Justification of Research in Humans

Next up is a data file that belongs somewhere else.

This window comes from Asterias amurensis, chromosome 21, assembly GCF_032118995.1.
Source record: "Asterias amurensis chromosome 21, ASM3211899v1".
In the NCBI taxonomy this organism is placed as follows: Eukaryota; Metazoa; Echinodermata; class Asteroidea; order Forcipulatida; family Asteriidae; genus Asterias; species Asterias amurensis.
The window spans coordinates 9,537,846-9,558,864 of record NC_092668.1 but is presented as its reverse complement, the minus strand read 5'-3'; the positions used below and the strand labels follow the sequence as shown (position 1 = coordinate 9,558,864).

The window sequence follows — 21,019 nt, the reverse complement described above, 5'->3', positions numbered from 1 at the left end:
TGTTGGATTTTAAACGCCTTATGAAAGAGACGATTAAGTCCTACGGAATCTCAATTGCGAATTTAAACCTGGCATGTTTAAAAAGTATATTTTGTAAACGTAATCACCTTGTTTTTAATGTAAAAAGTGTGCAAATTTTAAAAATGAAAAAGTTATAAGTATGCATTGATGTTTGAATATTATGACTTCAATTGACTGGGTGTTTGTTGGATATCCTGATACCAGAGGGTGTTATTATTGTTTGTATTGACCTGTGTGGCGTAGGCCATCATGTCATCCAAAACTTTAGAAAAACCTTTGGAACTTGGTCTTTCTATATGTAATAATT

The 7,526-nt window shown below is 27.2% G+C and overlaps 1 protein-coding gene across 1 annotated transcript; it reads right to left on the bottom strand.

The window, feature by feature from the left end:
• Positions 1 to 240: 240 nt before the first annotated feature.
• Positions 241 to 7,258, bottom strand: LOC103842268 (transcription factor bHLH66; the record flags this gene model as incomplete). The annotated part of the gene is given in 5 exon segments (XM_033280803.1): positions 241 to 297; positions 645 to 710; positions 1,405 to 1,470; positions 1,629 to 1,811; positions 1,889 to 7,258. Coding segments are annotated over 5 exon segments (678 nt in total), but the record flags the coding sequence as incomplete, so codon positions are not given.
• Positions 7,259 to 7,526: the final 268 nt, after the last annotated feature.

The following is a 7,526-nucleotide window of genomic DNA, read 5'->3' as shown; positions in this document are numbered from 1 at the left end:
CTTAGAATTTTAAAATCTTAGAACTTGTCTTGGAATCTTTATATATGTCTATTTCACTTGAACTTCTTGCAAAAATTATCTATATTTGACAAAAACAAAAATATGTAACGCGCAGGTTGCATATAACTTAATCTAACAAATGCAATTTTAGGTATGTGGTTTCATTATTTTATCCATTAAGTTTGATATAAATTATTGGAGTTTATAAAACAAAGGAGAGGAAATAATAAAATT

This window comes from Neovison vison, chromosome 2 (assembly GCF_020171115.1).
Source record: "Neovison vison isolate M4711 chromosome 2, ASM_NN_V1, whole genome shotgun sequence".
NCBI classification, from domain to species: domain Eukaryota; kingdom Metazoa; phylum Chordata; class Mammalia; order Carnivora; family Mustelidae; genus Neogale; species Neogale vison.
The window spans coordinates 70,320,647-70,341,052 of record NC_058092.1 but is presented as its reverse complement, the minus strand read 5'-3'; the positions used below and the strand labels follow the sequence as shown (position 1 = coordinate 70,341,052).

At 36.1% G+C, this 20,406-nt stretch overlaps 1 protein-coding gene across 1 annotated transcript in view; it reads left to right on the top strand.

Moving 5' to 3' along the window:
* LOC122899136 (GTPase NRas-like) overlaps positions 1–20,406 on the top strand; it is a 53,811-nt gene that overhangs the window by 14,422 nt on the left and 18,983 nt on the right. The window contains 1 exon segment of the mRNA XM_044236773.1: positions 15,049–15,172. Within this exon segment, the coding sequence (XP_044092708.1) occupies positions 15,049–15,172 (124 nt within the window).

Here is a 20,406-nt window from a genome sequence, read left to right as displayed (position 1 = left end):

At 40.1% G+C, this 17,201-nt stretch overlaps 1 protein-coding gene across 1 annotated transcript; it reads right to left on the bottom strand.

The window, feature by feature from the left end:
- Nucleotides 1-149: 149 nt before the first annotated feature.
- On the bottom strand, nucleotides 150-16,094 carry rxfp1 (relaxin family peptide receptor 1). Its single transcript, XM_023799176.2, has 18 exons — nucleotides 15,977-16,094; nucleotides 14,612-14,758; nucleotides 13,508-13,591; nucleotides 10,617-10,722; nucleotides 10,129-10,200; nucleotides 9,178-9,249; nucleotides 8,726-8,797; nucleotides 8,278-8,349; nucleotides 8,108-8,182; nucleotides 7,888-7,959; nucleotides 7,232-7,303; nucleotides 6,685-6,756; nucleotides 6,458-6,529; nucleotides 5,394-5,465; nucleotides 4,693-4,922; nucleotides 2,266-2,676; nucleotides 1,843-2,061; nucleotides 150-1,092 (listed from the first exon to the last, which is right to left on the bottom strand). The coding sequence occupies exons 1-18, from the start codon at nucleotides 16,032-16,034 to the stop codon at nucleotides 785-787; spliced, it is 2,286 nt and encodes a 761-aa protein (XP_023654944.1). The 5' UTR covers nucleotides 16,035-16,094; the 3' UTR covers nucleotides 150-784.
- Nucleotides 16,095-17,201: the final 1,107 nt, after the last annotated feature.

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Justification of Research in Humans • Impossible to reach the important conclusions without studying humans • Human physiologic studies, because animal responses often are not the same • Epidemiological studies, because they depend on human susceptibilities and human interactions • Agents for treating humans because animal experiments don’t always predict results Justification (2) • If you’re going to treat humans, you must study humans • Corollary: If you’re going to treat certain kinds of humans, then you must perform studies with them, for example • Children, mentally impaired, ethnic groups, elderly, women, and pregnant women CONFLICTING PUBLIC HEALTH GOALS • Protect the uninfected • Protect the infected ETHICS The ethics of taking action vs. the ethics of avoiding action Definition of Ethics • Ethics: • The discipline of dealing with what is good and bad, with moral duty and obligation • A set of moral principles or values • The principle of conduct governing an individual or group • Webster’s Ninth New Collegiate Dictionary History of the Ethical Research Movement The Nuremberg Code (World War II) • Informed consent is absolutely essential • Qualified researchers must use appropriate research designs • There must be a favorable risk/ benefit ratio • Participants must be free to stop at any time The Declaration of Helsinki World Medical Association (1964, 1975, 1983, 1989, 1996, 2002) • “The well-being of the subject should take precedence over the interests of science and society” • Consent should be in writing • Use caution if participant is in dependent relationship with researcher • Limited use of placebo, especially if treatment is available • Greater access to benefit once research is concluded The Belmont Report (The U.S. National Commission for the Protection of Human Subjects of Biomedical and Behavioral Research, 1978) Ethical Principles and Guidelines for the Protection of Human Subjects of Research: • Respect for persons • Beneficence • Justice Council for International Organizations of Medical Science (CIOMS) Guidelines 1993, 2002 Nuremberg => Helsinki => CIOMS • Informed consent • Research in developing countries • Protection of vulnerable populations • Distribution of the burdens and benefits • Role and responsibilities of ethics committees Basic Concepts for Ethical Research Basic Principles of Research on Human Subjects (The Belmont Report) • Respect for persons • Beneficence • Justice Basic Principles of Research on Human Subjects (1) • Respect for persons • Choices of autonomous individuals should be respected • People incapable of making their own choices should be protected • Voluntary subjects need adequate information for decision-making Basic Principles of Research on Human Subjects (2) • Beneficence • Participation in research is associated with a favorable balance of potential benefits and harms • Maximize possible benefits, minimize potential harm Basic Principles of Research on Human Subjects (3) • Justice • Participation in research is associated with a favorable balance of potential benefits and harms • May not exploit or exclude vulnerable individuals who may benefit without good reason Summary - Principles and Foundations of Research Ethics • All codes and regulations advocate 3 fundamental principles: • Respect for persons • Beneficence • Justice • Research is a privilege, not a right • The well-being of the participant is paramount Assessment of Benefits and Risks Assure That Benefits Outweigh Risks • Research must be justified on the basis of a favorable benefit/risk assessment for the research participant. Benefits must outweigh risks. • This is similar to the principal of beneficence or “do no harm.” Researchers must protect participants from harm and maximize their well-being. Risk and Benefit Defined • A “risk” refers to a harm or likelihood of a harm. The degree of severity of a possible harm may be unclear. • A “benefit” refers to a positive value that accrues to the participant and/or to the society. The precise degree of gain that might accrue to the participant and/or to the society may be uncertain. Types of Risks and Benefits • Risks or harms and benefits may be physical (pain or injury), psychological, social, economic, or legal. • Risks or benefits of research may apply to individual participants, families, groups or organizations, communities, or nations. • Risks and benefits to the research participant usually carry the most weight. General Principles • There is absolutely no justification for inhumane treatment of participants. • Risks to participants should always be reduced to the maximum extent possible. • If a significant risk is involved, justification of the research must be examined with particular care. • Whenever vulnerable persons are participants, the need to involve them must be carefully demonstrated. ETHICAL PROCEDURES FOR INTERNATIONAL RESEARCH (U.S. PUBLIC HEALTH SERVICE) FWAs Institutions that want to engage in research that do not have an IRB/IEC may submit a Federalwide Assurance form that designates one or more approved IRBs that are already registered with OHRP IRB Authorization Reliance on another institution's IRB/IEC must be documented by a written agreement that is available for review by OHRP upon request. OHRP's sample IRB Authorization Agreement may be used for this purpose, or the institutions involved may develop their own agreement. Future designation of other IRB(s)/IEC(s) requires update of the FWA. Foreign IRB Approval Following approval of the FWA by OHRP, the research project must be reviewed by the designated IRB/IEC and an approval letter issued listing the IRB number and the FWA number of the institution conducting the research, and signed by the IRB/IEC chair. Multiple FWAs Funded projects may be required to get multiple FWAs if they "engage" other institutions or their employees as partners or participants in the project (see OHRP website for definition of "engagement"). Permitted use of other institutions' facilities does not constitute engagement. Ethics Course Requirement All investigators (including non-U.S. investigators) must complete an approved ethics training course and obtain a certificate of completion (approved courses and completion certificates are available on the web) before their proposals can be approved by the IRB/IEC RESEARCH IN POPULATIONS AND COMMUNITIES WITH LIMITED RESOURCES TWO RESPONSIBILITIES • Prior to conducting research in a population or community with limited resources the researcher/sponsor should: 1) Ensure the research responds to the health needs and priorities of the target community. 2) Ensure any product developed will be made available to the community. RESPONSIVENESS TO COMMUNITY HEALTH NEEDS • It is not sufficient to determine disease prevalence and that new research is needed. • If successful interventions result from the research they must be made available to the community. • If this is not done, the research is exploitative. MAKING A PRIOR AGREEMENT • Before the research begins, a plan should be offered in which the proposed product is made available to the host nation upon completion of the study. • Participants should include representatives of the nation’s government, local authorities, community members, and NGO groups. COMPREHENSIVENESS OF THE AGREEMENT • The agreement should include payments, royalties, distribution costs, subsidies, technology, and intellectual property. • In some cases, international organizations, public and private, may also be included in the discussions. THE ETHICS OF CONDUCTING RESEARCH IN DEVELOPING COUNTRIES When, if ever, should investigators use the standards of care/ethics of developing countries vs. developed countries (e.g., Tanzania drug trials)? Are investigators responsible for the health of their participants? Can participants in developing countries understand informed consent (e.g., is there an expectancy of benefit or treatment even if not stated in the informed consent)? Is it ethical to do research in developing countries on issues relevant to developed countries but not relevant to developing countries? REQUIREMENTS FOR COMMUNITY APPROVAL • Community must have legitimate, empowered spokesperson(s) • Community must have a common health- related culture • A communication network for the community must be in place FACTORS INFLUENCING VOLUNTARY CONSENT • Vulnerability to incentives • Impact of community pressure • Power of investigators to influence • Ability of participants to understand goals and risks RESEARCH CONTROVERSIES IN DEVELOPING COUNTRIES • Are placebo groups ethical? • Should placebos reflect international or local standards of care? • Should participants be assured care beyond the trials – if so, for how long? • Should care be provided to the trial community? • Should trials be evaluated for scale-up feasibility before implementation?